Osman, the man at the centre of Olivia’s lip service, sees that her grand speech — which references AAP’s “perfect diversity statistics”— is not designed to disrupt the status quo. As a result, he embarks on his own scheme to expose her, digging into her relationships and her past, and enlisting the help of two co-workers, Nena and Vikram. But Osman is no straightforward hero, and this is no straightforward morality tale.
A pitiable figure, he is consumed with self-loathing. He obsesses over Nena, his only friend, to the extent that he keeps a photo of a bruise she gave him (as proof that she once touched him) and, at one point, uses clear tape to lift her fingerprint off his bookshelf. But Osman is also deeply self-aware, recognizing his own culpability when he says that “anyone who takes pleasure in rendering even brief power from goodwill and fear is shit.”
Other characters in the novel also experiment with self-creation, a pursuit that blurs the line between being used by the system and using it themselves. Nena, with all of her confidence and bravado, renames herself “Nena Zadeh-Brot” because it sounds “old world and pan-cultural and unplaceable.” Vikram Chandra, a “third-generation Californian” and VP at the company, “had broken his spine doing a skateboard trick” but “had allowed an undetailed childhood slum disease rumour to spread.” The narrator’s own father wants his son to write “deliberately false” memoirs on his behalf, to incite interest in his academic work by giving a broader audience “a story that they’ll like to hear.” Even as Osman charts the willingness of those around him to mould themselves to suit expectations and offer a kind of trauma porn, he accepts that Olivia thinks he is from Pakistan and Muslim (despite his protestations that his ethnic background is Indian and that he’s an atheist). He decides that if she were to ask him again, he “would extend a tortured salaam alaikum” and tell her to not let others know until he is ready.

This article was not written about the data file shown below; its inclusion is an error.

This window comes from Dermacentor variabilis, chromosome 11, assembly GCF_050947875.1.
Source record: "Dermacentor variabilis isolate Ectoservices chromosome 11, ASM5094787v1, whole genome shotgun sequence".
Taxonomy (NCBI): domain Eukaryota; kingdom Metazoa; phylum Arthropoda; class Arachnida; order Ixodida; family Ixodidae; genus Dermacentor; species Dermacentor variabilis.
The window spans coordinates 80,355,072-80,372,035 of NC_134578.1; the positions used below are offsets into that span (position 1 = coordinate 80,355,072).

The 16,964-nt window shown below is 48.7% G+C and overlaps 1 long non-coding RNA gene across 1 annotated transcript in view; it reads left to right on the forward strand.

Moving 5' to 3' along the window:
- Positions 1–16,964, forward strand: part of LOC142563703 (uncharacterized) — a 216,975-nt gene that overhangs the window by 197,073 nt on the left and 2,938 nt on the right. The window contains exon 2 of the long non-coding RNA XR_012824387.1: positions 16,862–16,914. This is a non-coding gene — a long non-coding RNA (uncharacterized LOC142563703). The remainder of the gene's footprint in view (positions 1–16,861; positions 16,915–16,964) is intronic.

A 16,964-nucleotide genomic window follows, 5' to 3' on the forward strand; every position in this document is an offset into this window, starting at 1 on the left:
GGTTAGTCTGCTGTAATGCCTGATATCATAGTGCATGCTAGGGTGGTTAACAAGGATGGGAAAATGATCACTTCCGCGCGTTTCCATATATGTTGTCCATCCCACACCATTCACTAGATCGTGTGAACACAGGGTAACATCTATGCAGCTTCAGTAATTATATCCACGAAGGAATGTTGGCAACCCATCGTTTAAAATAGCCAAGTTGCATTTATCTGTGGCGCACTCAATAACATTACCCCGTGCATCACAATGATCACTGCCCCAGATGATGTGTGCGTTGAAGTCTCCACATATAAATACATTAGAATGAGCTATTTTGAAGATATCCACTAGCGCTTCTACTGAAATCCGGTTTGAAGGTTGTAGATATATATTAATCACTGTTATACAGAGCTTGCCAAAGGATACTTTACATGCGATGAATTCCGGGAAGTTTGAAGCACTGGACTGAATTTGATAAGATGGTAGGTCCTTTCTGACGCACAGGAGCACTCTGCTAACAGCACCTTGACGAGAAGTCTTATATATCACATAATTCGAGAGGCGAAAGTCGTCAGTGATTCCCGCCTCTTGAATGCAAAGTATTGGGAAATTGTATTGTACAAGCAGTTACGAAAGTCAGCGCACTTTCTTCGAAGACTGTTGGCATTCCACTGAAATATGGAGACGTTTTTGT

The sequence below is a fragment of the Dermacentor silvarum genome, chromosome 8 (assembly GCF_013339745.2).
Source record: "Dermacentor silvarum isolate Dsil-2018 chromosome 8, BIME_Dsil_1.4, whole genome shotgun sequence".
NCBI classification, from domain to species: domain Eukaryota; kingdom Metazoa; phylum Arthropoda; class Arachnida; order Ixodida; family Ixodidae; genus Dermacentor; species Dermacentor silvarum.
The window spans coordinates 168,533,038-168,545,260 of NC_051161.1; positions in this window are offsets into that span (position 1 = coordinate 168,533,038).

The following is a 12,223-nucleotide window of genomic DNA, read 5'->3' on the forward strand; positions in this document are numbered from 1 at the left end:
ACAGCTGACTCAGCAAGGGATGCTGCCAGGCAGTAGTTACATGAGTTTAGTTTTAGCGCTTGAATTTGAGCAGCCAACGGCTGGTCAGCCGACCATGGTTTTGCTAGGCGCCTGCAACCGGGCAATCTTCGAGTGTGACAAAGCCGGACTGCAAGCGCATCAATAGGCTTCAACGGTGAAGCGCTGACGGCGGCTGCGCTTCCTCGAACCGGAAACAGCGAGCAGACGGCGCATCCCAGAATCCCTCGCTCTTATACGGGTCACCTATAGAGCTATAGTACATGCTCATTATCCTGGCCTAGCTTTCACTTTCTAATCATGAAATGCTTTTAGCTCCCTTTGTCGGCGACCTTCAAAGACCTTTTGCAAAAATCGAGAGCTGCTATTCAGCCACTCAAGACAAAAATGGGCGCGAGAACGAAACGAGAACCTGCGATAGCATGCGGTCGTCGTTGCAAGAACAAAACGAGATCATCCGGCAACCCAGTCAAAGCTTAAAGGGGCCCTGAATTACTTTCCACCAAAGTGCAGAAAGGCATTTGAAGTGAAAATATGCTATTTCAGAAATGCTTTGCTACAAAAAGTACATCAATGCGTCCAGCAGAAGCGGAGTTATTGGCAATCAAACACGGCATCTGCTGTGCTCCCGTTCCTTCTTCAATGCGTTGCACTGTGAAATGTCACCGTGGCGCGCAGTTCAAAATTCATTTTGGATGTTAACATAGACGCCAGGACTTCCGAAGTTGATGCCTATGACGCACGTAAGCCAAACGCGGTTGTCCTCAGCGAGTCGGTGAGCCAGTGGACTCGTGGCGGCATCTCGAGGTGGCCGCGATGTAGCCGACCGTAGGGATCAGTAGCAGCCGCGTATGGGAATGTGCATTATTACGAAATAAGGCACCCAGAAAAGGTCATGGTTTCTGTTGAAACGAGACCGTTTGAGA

Although Osman Shah is preoccupied with peering behind the facades of his peers, his concerns differ from those expressed in Some of My Best Friends. His objective is more complicated than merely exposing hypocrisy; instead, he’s interested in discovery, in recognizing the power of language and stories, just as Ruthnum is interested in exploring the interplay between cynicism and sincerity. While each book raises a skeptical eyebrow at the rhetoric of diversity, especially within the bell jar of the corporate world, A Hero of Our Time does not denounce its characters’ behaviour. It is all part of the absurdity of trying to fit an individual into a uniform collective. What is there to do but laugh?